Over the weekend, a 16-year-old girl attended the Lollapalooza music festival in her hometown of Chicago. While there, she was filmed on Snapchat kissing a boy who appeared to be around her age. Meanwhile, her 19-year-old sister lost her iPhone. These stories likely wouldn't sound like a big deal — in fact, they wouldn't even really be stories — if the girls weren't Sasha and Malia Obama. After photos of the former president's teenage daughters at Lollapalooza circulated online, criticism ensued, showing the intense, unfair scrutiny that Sasha and Malia Obama and all recent first daughters have faced.
The backlash from Sasha and Malia's weekend at Lollapalooza included digs at their parents' parenting skills and the young girls' own behavior. It was eerily reminiscent of Malia's Lollapalooza experience the year before. Last year, then-18-year-old Malia was accused of smoking a joint at the popular music festival (which takes place annually in a city that has decriminalized marijuana).
It seems that every time the Obama girls do something considered normal for most teenagers, they get mercilessly shamed online, no matter the facts of the rest of their lives, like that Malia is Harvard-bound and Sasha once missed a presidential event to prepare for an exam.
No, it seems not even their departure from the White House can keep Malia and Sasha from the harsh criticism that has followed them since 2008.
It's not just the Obama daughters. Barbara Bush and Jenna Bush (now Jenna Bush Hager) were just 19 when their father was elected president. While their father led the free world, the Bush girls attended college — Jenna at the University of Texas at Austin and Barbara at Yale University.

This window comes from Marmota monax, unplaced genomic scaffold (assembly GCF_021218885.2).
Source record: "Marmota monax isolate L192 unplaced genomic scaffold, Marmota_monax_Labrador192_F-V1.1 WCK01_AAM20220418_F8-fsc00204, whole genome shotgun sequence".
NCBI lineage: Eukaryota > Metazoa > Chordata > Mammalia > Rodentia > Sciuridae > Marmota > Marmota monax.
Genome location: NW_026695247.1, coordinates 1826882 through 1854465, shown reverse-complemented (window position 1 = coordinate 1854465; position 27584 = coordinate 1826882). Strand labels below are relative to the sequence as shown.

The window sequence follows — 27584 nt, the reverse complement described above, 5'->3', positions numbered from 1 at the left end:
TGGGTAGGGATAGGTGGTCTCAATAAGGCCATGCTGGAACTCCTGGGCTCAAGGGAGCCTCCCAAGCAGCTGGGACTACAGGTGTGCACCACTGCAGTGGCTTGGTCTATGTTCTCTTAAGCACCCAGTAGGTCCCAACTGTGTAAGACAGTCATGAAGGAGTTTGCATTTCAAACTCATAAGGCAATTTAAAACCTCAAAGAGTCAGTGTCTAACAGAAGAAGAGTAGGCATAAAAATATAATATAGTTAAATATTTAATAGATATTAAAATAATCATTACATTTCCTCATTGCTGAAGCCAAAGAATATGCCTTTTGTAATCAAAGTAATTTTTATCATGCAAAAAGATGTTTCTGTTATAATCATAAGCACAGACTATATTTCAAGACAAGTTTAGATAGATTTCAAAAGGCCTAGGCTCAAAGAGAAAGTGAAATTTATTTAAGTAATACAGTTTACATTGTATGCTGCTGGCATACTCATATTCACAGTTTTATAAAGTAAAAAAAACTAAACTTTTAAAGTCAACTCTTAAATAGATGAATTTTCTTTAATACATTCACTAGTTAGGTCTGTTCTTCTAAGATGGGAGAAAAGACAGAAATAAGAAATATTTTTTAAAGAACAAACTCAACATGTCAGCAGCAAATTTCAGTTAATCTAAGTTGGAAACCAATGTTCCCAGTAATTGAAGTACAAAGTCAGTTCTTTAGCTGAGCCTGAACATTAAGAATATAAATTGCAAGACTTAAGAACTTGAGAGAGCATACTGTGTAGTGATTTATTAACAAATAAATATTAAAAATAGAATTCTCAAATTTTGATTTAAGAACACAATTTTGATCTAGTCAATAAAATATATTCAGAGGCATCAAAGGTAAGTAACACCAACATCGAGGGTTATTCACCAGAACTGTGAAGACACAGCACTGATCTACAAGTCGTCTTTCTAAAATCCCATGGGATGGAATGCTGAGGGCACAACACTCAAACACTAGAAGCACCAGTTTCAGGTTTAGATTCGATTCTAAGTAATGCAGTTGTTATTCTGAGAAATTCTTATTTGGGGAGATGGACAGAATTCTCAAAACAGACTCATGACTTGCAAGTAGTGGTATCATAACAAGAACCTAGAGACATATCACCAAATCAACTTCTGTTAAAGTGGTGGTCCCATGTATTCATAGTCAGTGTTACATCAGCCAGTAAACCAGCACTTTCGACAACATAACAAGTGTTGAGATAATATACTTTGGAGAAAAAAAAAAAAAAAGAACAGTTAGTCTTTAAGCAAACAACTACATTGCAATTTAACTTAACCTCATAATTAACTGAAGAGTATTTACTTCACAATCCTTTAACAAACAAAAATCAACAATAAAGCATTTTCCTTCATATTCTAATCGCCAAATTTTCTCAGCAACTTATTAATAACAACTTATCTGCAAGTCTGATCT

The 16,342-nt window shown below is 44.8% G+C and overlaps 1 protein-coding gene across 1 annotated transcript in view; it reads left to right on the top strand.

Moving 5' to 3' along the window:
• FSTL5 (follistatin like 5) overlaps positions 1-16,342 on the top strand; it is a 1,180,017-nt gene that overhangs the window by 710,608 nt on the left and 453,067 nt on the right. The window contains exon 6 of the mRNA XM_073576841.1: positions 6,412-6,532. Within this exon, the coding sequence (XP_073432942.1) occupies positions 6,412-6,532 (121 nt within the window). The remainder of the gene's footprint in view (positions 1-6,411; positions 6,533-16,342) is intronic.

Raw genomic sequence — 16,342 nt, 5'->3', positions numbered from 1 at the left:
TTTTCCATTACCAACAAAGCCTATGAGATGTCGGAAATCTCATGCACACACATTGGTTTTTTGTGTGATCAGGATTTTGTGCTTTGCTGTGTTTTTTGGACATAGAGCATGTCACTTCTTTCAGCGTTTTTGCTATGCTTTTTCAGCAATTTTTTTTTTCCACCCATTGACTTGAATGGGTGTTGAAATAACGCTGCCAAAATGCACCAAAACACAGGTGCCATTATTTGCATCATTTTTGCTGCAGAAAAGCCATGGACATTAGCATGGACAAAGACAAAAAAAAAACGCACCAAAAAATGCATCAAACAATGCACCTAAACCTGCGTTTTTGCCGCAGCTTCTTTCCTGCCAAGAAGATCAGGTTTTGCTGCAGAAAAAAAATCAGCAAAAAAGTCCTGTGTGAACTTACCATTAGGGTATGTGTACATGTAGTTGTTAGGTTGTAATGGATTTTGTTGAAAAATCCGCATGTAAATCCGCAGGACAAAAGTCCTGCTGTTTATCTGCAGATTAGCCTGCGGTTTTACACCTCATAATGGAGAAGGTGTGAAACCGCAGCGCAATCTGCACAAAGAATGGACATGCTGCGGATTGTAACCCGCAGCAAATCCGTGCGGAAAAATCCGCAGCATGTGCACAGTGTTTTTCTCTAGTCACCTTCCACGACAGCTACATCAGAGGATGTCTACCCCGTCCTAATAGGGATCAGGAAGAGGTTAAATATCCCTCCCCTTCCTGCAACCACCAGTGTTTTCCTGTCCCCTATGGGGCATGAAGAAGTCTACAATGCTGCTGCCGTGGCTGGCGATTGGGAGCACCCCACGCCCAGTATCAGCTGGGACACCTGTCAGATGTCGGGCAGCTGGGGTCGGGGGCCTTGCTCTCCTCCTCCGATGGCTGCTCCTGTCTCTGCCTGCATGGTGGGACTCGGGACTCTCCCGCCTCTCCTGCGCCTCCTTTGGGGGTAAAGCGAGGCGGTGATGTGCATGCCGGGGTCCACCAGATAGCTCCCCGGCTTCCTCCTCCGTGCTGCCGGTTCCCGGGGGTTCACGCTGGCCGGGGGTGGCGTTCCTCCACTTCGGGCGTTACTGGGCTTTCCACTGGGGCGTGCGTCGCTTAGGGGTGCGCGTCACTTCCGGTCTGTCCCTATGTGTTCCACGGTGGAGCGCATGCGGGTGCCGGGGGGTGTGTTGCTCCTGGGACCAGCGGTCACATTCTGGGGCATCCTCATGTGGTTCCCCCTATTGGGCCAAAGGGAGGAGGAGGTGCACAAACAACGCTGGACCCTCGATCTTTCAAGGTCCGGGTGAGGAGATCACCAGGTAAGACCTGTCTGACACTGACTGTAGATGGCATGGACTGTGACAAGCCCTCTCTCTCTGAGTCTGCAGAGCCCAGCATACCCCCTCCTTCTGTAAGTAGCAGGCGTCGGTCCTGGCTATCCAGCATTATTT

For first daughters, it seems, it's scrutiny that's the norm.
During her freshman year, Jenna raised eyebrows after receiving a citation for possession of alcohol as a minor. Jenna was also cited for using a fake ID, and Barbara received her own citation for possession of alcohol. Again, when the young girls partook in activities considered commonplace for millions their peers, Jenna and Barbara Bush made headlines.
When Chelsea Clinton began college at Stanford University, great effort reportedly went into keeping her out of the press. News reports about Chelsea's arrival to campus were based largely on rumors, with one rumor saying that it was difficult for the university to find someone who wanted to room with the first daughter.
For first daughters, it seems, it's scrutiny that's the norm. In fact, the scrutiny of first daughters is so widely accepted that it even has its place in Hollywood: I can't be the only one who remembers My Date With The President's Daughter. The 1998 movie came out while Clinton was attending Stanford.
If there's any silver lining to the microscope that first daughters find themselves under, perhaps it's that they're part of an exclusive-but-fierce support system. In 2014, after the Obama daughters were criticized for their outfits at an official event, Jenna Bush Hager defended the sisters, saying, "I'm fiercely protective of them." The Bush daughters even wrote a letter to the Obama daughters earlier this year, as the latter two prepared for life outside the White House.
Now you are about to join another rarified club, one of former first children — a position you didn’t seek and one with no guidelines. But you have so much to look forward to. You will be writing the story of your lives, beyond the shadow of your famous parents, yet you will always carry with you the experiences of the past eight years.
Perhaps the Bushes' letter wasn't just meant for the Obama girls, but also to send a message to the American people: As Malia, Sasha, and the young first daughters that will inevitably come after them grow up, let them all write the story of their lives on their own.